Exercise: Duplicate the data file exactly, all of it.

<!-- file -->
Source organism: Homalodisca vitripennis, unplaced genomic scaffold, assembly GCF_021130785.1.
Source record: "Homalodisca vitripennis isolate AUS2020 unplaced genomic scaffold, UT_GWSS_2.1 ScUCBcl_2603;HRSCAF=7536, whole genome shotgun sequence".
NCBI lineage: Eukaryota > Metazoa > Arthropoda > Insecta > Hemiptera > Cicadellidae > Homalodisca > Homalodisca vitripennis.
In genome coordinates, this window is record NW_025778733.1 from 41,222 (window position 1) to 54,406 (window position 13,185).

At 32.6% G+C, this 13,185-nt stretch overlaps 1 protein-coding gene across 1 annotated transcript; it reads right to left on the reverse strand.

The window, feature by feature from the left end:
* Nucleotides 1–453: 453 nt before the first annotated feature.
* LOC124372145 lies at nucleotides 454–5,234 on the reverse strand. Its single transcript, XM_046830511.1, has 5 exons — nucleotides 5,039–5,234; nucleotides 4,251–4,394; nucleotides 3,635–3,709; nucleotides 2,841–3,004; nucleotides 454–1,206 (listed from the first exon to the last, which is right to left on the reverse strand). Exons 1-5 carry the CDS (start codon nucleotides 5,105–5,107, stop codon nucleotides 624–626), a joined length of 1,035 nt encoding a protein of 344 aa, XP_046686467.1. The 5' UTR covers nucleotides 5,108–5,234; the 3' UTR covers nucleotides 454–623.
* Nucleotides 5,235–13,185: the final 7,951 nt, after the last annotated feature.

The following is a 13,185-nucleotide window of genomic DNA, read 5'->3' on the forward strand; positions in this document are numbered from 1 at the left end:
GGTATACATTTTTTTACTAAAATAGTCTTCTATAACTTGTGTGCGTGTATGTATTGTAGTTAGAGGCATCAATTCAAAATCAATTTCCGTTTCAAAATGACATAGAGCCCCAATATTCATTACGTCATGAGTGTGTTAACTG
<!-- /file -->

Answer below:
Source organism: Homalodisca vitripennis, unplaced genomic scaffold, assembly GCF_021130785.1.
Source record: "Homalodisca vitripennis isolate AUS2020 unplaced genomic scaffold, UT_GWSS_2.1 ScUCBcl_2603;HRSCAF=7536, whole genome shotgun sequence".
NCBI lineage: Eukaryota > Metazoa > Arthropoda > Insecta > Hemiptera > Cicadellidae > Homalodisca > Homalodisca vitripennis.
In genome coordinates, this window is record NW_025778733.1 from 41,222 (window position 1) to 54,406 (window position 13,185).

At 32.6% G+C, this 13,185-nt stretch overlaps 1 protein-coding gene across 1 annotated transcript; it reads right to left on the reverse strand.

The window, feature by feature from the left end:
* Nucleotides 1–453: 453 nt before the first annotated feature.
* LOC124372145 lies at nucleotides 454–5,234 on the reverse strand. Its single transcript, XM_046830511.1, has 5 exons — nucleotides 5,039–5,234; nucleotides 4,251–4,394; nucleotides 3,635–3,709; nucleotides 2,841–3,004; nucleotides 454–1,206 (listed from the first exon to the last, which is right to left on the reverse strand). Exons 1-5 carry the CDS (start codon nucleotides 5,105–5,107, stop codon nucleotides 624–626), a joined length of 1,035 nt encoding a protein of 344 aa, XP_046686467.1. The 5' UTR covers nucleotides 5,108–5,234; the 3' UTR covers nucleotides 454–623.
* Nucleotides 5,235–13,185: the final 7,951 nt, after the last annotated feature.

The following is a 13,185-nucleotide window of genomic DNA, read 5'->3' on the forward strand; positions in this document are numbered from 1 at the left end:
GGTATACATTTTTTTACTAAAATAGTCTTCTATAACTTGTGTGCGTGTATGTATTGTAGTTAGAGGCATCAATTCAAAATCAATTTCCGTTTCAAAATGACATAGAGCCCCAATATTCATTACGTCATGAGTGTGTTAACTG